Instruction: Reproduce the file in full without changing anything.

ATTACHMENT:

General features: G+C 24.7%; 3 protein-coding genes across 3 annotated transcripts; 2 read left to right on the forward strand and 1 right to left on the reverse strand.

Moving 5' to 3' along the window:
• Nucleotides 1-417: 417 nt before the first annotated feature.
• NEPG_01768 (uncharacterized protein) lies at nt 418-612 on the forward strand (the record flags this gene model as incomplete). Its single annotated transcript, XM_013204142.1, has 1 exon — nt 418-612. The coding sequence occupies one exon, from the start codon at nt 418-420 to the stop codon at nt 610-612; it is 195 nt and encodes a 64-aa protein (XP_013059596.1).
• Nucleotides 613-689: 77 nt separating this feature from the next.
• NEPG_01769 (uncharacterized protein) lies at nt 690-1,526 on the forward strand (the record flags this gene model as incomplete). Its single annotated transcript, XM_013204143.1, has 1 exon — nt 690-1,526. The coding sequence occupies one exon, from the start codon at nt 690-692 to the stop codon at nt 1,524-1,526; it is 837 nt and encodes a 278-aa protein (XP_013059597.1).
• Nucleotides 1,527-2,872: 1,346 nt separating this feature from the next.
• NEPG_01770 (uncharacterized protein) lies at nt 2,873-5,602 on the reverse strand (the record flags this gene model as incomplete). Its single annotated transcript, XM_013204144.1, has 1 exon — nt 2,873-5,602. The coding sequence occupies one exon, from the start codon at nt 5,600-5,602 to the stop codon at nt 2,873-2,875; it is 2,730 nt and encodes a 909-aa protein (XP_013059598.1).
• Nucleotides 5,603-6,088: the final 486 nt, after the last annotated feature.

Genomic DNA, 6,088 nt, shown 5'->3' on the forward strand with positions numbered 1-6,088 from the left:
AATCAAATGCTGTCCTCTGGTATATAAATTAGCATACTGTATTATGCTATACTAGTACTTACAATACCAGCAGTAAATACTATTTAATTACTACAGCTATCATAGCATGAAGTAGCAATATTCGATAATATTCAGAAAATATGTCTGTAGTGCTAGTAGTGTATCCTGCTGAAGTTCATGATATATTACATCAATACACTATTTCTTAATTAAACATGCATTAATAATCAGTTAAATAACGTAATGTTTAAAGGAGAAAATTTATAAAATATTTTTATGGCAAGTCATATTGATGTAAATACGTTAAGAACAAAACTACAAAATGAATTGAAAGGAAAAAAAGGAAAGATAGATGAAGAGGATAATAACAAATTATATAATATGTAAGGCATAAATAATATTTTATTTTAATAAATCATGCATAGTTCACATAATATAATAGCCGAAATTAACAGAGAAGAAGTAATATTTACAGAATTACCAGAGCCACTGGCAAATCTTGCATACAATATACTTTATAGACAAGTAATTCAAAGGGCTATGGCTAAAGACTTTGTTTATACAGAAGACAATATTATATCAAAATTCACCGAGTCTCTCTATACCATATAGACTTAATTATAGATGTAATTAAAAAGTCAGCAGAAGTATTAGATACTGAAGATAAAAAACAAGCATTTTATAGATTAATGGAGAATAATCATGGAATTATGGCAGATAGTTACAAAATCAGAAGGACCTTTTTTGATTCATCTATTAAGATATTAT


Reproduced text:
General features: G+C 24.7%; 3 protein-coding genes across 3 annotated transcripts; 2 read left to right on the forward strand and 1 right to left on the reverse strand.

Moving 5' to 3' along the window:
• Nucleotides 1-417: 417 nt before the first annotated feature.
• NEPG_01768 (uncharacterized protein) lies at nt 418-612 on the forward strand (the record flags this gene model as incomplete). Its single annotated transcript, XM_013204142.1, has 1 exon — nt 418-612. The coding sequence occupies one exon, from the start codon at nt 418-420 to the stop codon at nt 610-612; it is 195 nt and encodes a 64-aa protein (XP_013059596.1).
• Nucleotides 613-689: 77 nt separating this feature from the next.
• NEPG_01769 (uncharacterized protein) lies at nt 690-1,526 on the forward strand (the record flags this gene model as incomplete). Its single annotated transcript, XM_013204143.1, has 1 exon — nt 690-1,526. The coding sequence occupies one exon, from the start codon at nt 690-692 to the stop codon at nt 1,524-1,526; it is 837 nt and encodes a 278-aa protein (XP_013059597.1).
• Nucleotides 1,527-2,872: 1,346 nt separating this feature from the next.
• NEPG_01770 (uncharacterized protein) lies at nt 2,873-5,602 on the reverse strand (the record flags this gene model as incomplete). Its single annotated transcript, XM_013204144.1, has 1 exon — nt 2,873-5,602. The coding sequence occupies one exon, from the start codon at nt 5,600-5,602 to the stop codon at nt 2,873-2,875; it is 2,730 nt and encodes a 909-aa protein (XP_013059598.1).
• Nucleotides 5,603-6,088: the final 486 nt, after the last annotated feature.

Genomic DNA, 6,088 nt, shown 5'->3' on the forward strand with positions numbered 1-6,088 from the left:
AATCAAATGCTGTCCTCTGGTATATAAATTAGCATACTGTATTATGCTATACTAGTACTTACAATACCAGCAGTAAATACTATTTAATTACTACAGCTATCATAGCATGAAGTAGCAATATTCGATAATATTCAGAAAATATGTCTGTAGTGCTAGTAGTGTATCCTGCTGAAGTTCATGATATATTACATCAATACACTATTTCTTAATTAAACATGCATTAATAATCAGTTAAATAACGTAATGTTTAAAGGAGAAAATTTATAAAATATTTTTATGGCAAGTCATATTGATGTAAATACGTTAAGAACAAAACTACAAAATGAATTGAAAGGAAAAAAAGGAAAGATAGATGAAGAGGATAATAACAAATTATATAATATGTAAGGCATAAATAATATTTTATTTTAATAAATCATGCATAGTTCACATAATATAATAGCCGAAATTAACAGAGAAGAAGTAATATTTACAGAATTACCAGAGCCACTGGCAAATCTTGCATACAATATACTTTATAGACAAGTAATTCAAAGGGCTATGGCTAAAGACTTTGTTTATACAGAAGACAATATTATATCAAAATTCACCGAGTCTCTCTATACCATATAGACTTAATTATAGATGTAATTAAAAAGTCAGCAGAAGTATTAGATACTGAAGATAAAAAACAAGCATTTTATAGATTAATGGAGAATAATCATGGAATTATGGCAGATAGTTACAAAATCAGAAGGACCTTTTTTGATTCATCTATTAAGATATTAT